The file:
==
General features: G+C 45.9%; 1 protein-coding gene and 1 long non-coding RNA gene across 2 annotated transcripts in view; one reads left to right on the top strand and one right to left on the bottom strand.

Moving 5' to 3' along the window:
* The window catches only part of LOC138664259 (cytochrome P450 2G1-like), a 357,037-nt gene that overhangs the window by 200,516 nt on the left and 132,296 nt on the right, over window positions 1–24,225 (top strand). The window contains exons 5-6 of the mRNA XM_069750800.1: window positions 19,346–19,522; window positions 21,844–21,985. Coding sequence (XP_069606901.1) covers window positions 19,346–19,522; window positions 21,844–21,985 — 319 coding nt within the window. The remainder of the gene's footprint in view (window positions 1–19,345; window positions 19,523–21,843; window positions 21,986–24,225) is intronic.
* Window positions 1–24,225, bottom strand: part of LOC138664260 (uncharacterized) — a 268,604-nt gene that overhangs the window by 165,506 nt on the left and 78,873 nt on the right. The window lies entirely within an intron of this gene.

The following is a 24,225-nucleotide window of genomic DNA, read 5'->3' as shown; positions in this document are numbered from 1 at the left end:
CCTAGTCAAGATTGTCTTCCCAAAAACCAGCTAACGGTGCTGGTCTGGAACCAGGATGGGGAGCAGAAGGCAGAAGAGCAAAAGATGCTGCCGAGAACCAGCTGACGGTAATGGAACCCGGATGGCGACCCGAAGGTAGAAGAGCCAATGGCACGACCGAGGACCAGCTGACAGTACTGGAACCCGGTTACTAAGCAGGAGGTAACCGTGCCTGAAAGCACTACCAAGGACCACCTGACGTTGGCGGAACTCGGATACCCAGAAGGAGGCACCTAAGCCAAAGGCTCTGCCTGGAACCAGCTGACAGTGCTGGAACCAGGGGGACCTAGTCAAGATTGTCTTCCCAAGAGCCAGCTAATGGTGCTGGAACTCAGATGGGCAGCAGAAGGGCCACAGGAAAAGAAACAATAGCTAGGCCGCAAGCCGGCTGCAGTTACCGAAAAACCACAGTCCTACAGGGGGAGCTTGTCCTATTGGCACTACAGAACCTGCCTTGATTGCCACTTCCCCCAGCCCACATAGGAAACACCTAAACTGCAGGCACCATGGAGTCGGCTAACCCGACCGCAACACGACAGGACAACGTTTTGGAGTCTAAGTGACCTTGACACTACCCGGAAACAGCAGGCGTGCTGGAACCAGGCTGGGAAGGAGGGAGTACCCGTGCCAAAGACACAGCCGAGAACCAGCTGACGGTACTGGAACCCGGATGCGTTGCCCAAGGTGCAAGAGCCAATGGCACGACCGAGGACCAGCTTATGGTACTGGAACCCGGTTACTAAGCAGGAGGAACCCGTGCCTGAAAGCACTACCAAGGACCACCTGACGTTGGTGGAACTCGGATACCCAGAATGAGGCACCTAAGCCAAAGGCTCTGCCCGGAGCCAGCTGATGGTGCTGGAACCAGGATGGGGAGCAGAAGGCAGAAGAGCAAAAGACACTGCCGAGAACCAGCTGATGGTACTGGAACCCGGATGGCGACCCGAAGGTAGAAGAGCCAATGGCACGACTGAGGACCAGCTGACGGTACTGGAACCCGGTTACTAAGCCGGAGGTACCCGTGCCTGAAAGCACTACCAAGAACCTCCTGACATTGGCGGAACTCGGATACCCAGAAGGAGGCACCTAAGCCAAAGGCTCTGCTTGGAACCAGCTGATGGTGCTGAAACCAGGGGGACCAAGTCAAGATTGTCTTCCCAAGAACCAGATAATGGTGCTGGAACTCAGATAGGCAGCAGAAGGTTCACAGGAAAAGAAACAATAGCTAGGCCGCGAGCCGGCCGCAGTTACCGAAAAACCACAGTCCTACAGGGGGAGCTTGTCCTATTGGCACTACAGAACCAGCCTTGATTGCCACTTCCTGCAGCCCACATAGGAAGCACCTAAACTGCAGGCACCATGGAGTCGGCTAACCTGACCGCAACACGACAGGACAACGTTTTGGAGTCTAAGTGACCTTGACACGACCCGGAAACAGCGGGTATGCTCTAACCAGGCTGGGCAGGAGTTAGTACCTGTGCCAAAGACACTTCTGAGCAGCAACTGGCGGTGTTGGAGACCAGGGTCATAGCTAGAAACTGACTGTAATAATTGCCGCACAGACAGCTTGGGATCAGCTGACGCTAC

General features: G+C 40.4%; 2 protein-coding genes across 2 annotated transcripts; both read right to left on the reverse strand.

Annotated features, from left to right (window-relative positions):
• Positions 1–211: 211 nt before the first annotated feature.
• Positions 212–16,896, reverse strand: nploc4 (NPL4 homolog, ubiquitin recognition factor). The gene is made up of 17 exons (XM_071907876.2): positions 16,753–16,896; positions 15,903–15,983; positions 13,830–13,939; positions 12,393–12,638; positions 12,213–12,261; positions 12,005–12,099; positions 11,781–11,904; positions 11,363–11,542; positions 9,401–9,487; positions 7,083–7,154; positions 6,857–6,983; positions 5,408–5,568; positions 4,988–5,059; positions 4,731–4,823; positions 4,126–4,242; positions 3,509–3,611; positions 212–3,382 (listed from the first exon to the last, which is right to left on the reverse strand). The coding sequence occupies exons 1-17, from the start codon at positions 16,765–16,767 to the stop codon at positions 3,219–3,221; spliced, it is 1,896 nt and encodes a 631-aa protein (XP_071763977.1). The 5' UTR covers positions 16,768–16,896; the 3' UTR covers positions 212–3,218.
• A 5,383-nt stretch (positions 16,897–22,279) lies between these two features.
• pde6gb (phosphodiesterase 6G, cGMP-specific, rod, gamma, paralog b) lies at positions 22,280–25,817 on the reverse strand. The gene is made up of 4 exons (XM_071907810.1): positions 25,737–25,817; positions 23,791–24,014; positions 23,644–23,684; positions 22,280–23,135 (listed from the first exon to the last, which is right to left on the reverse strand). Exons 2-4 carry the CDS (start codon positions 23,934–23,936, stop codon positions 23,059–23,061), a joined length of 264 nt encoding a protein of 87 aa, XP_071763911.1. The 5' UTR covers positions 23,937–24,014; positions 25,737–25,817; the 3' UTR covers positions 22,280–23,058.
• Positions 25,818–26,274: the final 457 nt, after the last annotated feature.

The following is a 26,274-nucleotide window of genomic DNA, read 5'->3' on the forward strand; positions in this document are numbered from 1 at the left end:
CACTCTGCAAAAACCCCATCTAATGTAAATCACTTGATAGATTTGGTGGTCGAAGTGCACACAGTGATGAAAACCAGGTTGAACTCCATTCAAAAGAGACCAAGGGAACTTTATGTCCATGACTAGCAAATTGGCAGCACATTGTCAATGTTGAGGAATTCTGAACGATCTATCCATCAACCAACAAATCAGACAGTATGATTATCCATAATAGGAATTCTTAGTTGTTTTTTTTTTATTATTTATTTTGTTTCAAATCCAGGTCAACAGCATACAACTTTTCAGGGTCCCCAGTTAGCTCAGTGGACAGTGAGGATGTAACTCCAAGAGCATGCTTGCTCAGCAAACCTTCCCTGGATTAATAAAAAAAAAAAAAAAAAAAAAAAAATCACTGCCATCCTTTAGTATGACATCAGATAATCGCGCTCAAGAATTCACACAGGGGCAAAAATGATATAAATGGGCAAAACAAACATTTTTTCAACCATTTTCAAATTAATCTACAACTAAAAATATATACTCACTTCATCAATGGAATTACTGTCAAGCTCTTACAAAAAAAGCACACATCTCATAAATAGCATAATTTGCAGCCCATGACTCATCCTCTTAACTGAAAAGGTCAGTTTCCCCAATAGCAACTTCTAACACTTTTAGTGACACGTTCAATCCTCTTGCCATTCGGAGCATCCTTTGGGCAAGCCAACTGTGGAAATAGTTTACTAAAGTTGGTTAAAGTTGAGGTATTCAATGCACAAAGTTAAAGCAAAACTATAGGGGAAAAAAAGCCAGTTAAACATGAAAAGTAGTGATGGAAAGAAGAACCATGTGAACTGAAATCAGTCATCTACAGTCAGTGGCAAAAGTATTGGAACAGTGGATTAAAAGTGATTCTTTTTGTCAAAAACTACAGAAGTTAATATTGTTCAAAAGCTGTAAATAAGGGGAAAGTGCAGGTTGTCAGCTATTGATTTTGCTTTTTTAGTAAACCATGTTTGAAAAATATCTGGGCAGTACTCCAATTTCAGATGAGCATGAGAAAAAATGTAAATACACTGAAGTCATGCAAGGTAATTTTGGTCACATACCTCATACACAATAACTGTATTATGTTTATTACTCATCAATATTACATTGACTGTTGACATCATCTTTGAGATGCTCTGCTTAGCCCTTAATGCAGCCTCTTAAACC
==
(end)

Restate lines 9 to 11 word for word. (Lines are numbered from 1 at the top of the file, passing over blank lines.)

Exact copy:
• Positions 1–211: 211 nt before the first annotated feature.
• Positions 212–16,896, reverse strand: nploc4 (NPL4 homolog, ubiquitin recognition factor). The gene is made up of 17 exons (XM_071907876.2): positions 16,753–16,896; positions 15,903–15,983; positions 13,830–13,939; positions 12,393–12,638; positions 12,213–12,261; positions 12,005–12,099; positions 11,781–11,904; positions 11,363–11,542; positions 9,401–9,487; positions 7,083–7,154; positions 6,857–6,983; positions 5,408–5,568; positions 4,988–5,059; positions 4,731–4,823; positions 4,126–4,242; positions 3,509–3,611; positions 212–3,382 (listed from the first exon to the last, which is right to left on the reverse strand). The coding sequence occupies exons 1-17, from the start codon at positions 16,765–16,767 to the stop codon at positions 3,219–3,221; spliced, it is 1,896 nt and encodes a 631-aa protein (XP_071763977.1). The 5' UTR covers positions 16,768–16,896; the 3' UTR covers positions 212–3,218.
• A 5,383-nt stretch (positions 16,897–22,279) lies between these two features.